One is a dysregulation of how the body processes sugars—the other, is a viral infection. But doctors keep seeing diabetes-like symptoms in people infected with the virus, both in patients with and without history of diabetes. Like, one case study, published in June, described a healthy patient in their 30s with no history of diabetes who presented at the hospital with diabetic ketoacidosis, a condition caused by a lack of insulin.

The patient tested positive for SARS-CoV-2 — and doctors blamed the episode on the virus. In another report, doctors noted that they found higher levels of glucose and triglycerides in the blood of patients with more severe cases of COVID-19. This marker, called TyG for short, doesn't for sure mean someone has diabetes, but it is tied to a greater risk.

Researchers don't know exactly why this virus would affect sugar metabolism, but cells in the pancreas do have ACE2 receptors on them—the molecule that the SARS-CoV-2 virus uses to get inside cells. So, it's been speculated that the virus could be damaging cells in the pancreas and interfering with insulin production. The big question, though, is whether these patients will have diabetes for the rest of their lives, or if symptoms will clear up once the virus is gone.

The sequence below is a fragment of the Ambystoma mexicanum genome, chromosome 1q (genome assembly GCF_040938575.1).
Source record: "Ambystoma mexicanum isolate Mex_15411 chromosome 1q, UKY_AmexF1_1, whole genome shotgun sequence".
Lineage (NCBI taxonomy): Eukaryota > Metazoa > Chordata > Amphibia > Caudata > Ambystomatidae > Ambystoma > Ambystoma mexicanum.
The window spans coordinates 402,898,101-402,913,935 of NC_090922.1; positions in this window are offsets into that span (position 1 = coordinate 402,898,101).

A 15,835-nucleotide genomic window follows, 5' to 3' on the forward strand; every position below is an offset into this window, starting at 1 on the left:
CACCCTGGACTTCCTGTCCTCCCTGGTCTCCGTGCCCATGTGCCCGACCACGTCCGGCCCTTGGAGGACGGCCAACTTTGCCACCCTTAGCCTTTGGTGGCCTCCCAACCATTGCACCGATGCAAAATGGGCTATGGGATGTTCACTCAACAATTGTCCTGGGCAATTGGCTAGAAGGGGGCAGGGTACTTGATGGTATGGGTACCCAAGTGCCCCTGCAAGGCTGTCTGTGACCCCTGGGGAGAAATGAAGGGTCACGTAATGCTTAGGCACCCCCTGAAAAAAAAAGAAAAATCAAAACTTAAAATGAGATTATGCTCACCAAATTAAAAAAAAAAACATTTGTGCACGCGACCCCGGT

And that's an area of ongoing research. Similarly, doctors are seeing neurological symptoms like headaches, confusion, and sensory disturbances popping up days or even weeks after the initial COVID-19 symptoms, and it's not clear if they're short or long term, either. These may be occurring in one third to one half of hospitalized.

COVID patients, though, which is a lot. Some of these symptoms are almost definitely side-effects from the inflammation the body uses to attack the virus— and that could mean that, once the virus is ousted and the immune system calms down, everything will go back to normal. But neuroscientists say it's also possible that inflammation reaching the brain will trigger or exacerbate the kind of neuronal breakdown that occurs in neurodegenerative disorders.